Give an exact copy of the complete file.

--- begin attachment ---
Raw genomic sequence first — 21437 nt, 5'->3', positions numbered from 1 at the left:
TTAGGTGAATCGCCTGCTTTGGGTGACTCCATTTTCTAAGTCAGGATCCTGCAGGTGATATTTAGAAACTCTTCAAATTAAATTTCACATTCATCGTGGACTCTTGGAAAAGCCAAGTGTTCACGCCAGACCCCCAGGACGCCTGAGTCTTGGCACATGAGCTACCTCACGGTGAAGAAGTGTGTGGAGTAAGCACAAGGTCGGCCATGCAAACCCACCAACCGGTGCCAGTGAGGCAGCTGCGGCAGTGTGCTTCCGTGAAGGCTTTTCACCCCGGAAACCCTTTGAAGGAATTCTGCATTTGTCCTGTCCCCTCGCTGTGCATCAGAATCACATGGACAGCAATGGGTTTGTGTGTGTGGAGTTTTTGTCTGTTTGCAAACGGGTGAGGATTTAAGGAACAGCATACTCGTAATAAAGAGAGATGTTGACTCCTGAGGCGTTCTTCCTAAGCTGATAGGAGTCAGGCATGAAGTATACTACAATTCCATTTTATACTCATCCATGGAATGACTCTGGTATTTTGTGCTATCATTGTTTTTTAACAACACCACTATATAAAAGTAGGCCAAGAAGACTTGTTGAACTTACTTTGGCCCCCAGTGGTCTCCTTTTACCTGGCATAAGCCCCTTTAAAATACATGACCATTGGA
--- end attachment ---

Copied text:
Raw genomic sequence first — 21437 nt, 5'->3', positions numbered from 1 at the left:
TTAGGTGAATCGCCTGCTTTGGGTGACTCCATTTTCTAAGTCAGGATCCTGCAGGTGATATTTAGAAACTCTTCAAATTAAATTTCACATTCATCGTGGACTCTTGGAAAAGCCAAGTGTTCACGCCAGACCCCCAGGACGCCTGAGTCTTGGCACATGAGCTACCTCACGGTGAAGAAGTGTGTGGAGTAAGCACAAGGTCGGCCATGCAAACCCACCAACCGGTGCCAGTGAGGCAGCTGCGGCAGTGTGCTTCCGTGAAGGCTTTTCACCCCGGAAACCCTTTGAAGGAATTCTGCATTTGTCCTGTCCCCTCGCTGTGCATCAGAATCACATGGACAGCAATGGGTTTGTGTGTGTGGAGTTTTTGTCTGTTTGCAAACGGGTGAGGATTTAAGGAACAGCATACTCGTAATAAAGAGAGATGTTGACTCCTGAGGCGTTCTTCCTAAGCTGATAGGAGTCAGGCATGAAGTATACTACAATTCCATTTTATACTCATCCATGGAATGACTCTGGTATTTTGTGCTATCATTGTTTTTTAACAACACCACTATATAAAAGTAGGCCAAGAAGACTTGTTGAACTTACTTTGGCCCCCAGTGGTCTCCTTTTACCTGGCATAAGCCCCTTTAAAATACATGACCATTGGA